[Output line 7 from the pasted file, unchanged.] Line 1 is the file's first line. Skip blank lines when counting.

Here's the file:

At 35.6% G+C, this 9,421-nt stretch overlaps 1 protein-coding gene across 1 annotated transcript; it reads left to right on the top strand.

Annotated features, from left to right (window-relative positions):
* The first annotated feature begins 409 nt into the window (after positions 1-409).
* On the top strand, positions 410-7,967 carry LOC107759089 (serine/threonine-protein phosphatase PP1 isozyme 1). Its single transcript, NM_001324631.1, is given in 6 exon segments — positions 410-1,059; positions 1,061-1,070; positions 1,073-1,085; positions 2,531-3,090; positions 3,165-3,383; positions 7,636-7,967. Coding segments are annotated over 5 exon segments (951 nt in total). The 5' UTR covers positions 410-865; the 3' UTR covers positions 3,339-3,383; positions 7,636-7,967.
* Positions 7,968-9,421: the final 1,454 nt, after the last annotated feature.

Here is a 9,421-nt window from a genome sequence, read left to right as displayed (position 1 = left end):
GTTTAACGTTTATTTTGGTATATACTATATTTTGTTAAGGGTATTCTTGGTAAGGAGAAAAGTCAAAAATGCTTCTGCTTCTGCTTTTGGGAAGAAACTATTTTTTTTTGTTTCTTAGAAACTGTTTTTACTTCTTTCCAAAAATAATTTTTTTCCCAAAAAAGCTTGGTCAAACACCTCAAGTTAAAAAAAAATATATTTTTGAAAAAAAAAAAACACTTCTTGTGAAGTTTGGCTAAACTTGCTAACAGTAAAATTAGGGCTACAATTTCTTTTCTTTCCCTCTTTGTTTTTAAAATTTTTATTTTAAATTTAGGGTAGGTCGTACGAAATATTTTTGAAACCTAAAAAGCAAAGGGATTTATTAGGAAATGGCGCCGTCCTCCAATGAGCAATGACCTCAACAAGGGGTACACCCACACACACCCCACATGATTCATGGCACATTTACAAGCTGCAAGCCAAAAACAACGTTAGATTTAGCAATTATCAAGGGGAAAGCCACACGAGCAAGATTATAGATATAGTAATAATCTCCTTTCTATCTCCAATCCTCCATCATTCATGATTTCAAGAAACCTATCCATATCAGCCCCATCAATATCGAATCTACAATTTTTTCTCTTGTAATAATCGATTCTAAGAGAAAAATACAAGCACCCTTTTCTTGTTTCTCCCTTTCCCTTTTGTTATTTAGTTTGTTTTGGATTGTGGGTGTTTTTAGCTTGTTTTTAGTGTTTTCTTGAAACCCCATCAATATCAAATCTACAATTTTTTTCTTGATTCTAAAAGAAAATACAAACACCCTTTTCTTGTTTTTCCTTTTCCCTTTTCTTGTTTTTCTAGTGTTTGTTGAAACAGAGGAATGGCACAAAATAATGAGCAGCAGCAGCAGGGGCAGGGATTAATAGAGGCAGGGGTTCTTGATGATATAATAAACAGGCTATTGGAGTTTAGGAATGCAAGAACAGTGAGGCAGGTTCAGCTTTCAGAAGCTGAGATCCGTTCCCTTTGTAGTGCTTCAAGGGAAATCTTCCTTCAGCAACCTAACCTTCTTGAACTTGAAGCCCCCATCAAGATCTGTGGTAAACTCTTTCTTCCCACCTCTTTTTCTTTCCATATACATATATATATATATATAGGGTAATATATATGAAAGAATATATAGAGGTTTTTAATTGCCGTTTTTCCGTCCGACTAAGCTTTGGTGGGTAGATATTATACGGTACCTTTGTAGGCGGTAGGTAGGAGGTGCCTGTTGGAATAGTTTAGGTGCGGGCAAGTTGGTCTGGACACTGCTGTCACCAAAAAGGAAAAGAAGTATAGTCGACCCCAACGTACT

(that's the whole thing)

GTTTAACGTTTATTTTGGTATATACTATATTTTGTTAAGGGTATTCTTGGTAAGGAGAAAAGTCAAAAATGCTTCTGCTTCTGCTTTTGGGAAGAAACTATTTTTTTTTGTTTCTTAGAAACTGTTTTTACTTCTTTCCAAAAATAATTTTTTTCCCAAAAAAGCTTGGTCAAACACCTCAAGTTAAAAAAAAATATATTTTTGAAAAAAAAAAAACACTTCTTGTGAAGTTTGGCTAAACTTGCTAACAGTAAAATTAGGGCTACAATTTCTTTTCTTTCCCTCTTTGTTTTTAAAATTTTTATTTTAAATTTAGGGTAGGTCGTACGAAATATTTTTGAAACCTAAAAAGCAAAGGGATTTATTAGGAAATGGCGCCGTCCTCCAATGAGCAATGACCTCAACAAGGGGTACACCCACACACACCCCACATGATTCATGGCACATTTACAAGCTGCAAGCCAAAAACAACGTTAGATTTAGCAATTATCAAGGGGAAAGCCACACGAGCAAGATTATAGATATAGTAATAATCTCCTTTCTATCTCCAATCCTCCATCATTCATGATTTCAAGAAACCTATCCATATCAGCCCCATCAATATCGAATCTACAATTTTTTCTCTTGTAATAATCGATTCTAAGAGAAAAATACAAGCACCCTTTTCTTGTTTCTCCCTTTCCCTTTTGTTATTTAGTTTGTTTTGGATTGTGGGTGTTTTTAGCTTGTTTTTAGTGTTTTCTTGAAACCCCATCAATATCAAATCTACAATTTTTTTCTTGATTCTAAAAGAAAATACAAACACCCTTTTCTTGTTTTTCCTTTTCCCTTTTCTTGTTTTTCTAGTGTTTGTTGAAACAGAGGAATGGCACAAAATAATGAGCAGCAGCAGCAGGGGCAGGGATTAATAGAGGCAGGGGTTCTTGATGATATAATAAACAGGCTATTGGAGTTTAGGAATGCAAGAACAGTGAGGCAGGTTCAGCTTTCAGAAGCTGAGATCCGTTCCCTTTGTAGTGCTTCAAGGGAAATCTTCCTTCAGCAACCTAACCTTCTTGAACTTGAAGCCCCCATCAAGATCTGTGGTAAACTCTTTCTTCCCACCTCTTTTTCTTTCCATATACATATATATATATATATAGGGTAATATATATGAAAGAATATATAGAGGTTTTTAATTGCCGTTTTTCCGTCCGACTAAGCTTTGGTGGGTAGATATTATACGGTACCTTTGTAGGCGGTAGGTAGGAGGTGCCTGTTGGAATAGTTTAGGTGCGGGCAAGTTGGTCTGGACACTGCTGTCACCAAAAAGGAAAAGAAGTATAGTCGACCCCAACGTACT